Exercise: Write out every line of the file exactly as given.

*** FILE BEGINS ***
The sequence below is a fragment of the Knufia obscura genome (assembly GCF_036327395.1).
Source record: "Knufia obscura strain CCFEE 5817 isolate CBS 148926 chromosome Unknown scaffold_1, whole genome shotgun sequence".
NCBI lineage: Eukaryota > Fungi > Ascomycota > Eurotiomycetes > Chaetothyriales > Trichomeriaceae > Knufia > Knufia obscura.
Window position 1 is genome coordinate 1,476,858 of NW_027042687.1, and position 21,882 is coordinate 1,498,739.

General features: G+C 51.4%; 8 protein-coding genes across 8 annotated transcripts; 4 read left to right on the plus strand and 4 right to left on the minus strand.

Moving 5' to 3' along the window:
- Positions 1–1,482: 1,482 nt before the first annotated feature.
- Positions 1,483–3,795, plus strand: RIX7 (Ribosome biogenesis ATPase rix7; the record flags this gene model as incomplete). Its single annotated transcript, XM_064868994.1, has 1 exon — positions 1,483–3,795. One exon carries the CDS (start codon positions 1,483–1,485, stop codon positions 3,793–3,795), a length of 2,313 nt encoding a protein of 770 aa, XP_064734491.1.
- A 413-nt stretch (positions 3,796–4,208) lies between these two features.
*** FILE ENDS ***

The sequence below is a fragment of the Knufia obscura genome (assembly GCF_036327395.1).
Source record: "Knufia obscura strain CCFEE 5817 isolate CBS 148926 chromosome Unknown scaffold_1, whole genome shotgun sequence".
NCBI lineage: Eukaryota > Fungi > Ascomycota > Eurotiomycetes > Chaetothyriales > Trichomeriaceae > Knufia > Knufia obscura.
Window position 1 is genome coordinate 1,476,858 of NW_027042687.1, and position 21,882 is coordinate 1,498,739.

General features: G+C 51.4%; 8 protein-coding genes across 8 annotated transcripts; 4 read left to right on the plus strand and 4 right to left on the minus strand.

Moving 5' to 3' along the window:
- Positions 1–1,482: 1,482 nt before the first annotated feature.
- Positions 1,483–3,795, plus strand: RIX7 (Ribosome biogenesis ATPase rix7; the record flags this gene model as incomplete). Its single annotated transcript, XM_064868994.1, has 1 exon — positions 1,483–3,795. One exon carries the CDS (start codon positions 1,483–1,485, stop codon positions 3,793–3,795), a length of 2,313 nt encoding a protein of 770 aa, XP_064734491.1.
- A 413-nt stretch (positions 3,796–4,208) lies between these two features.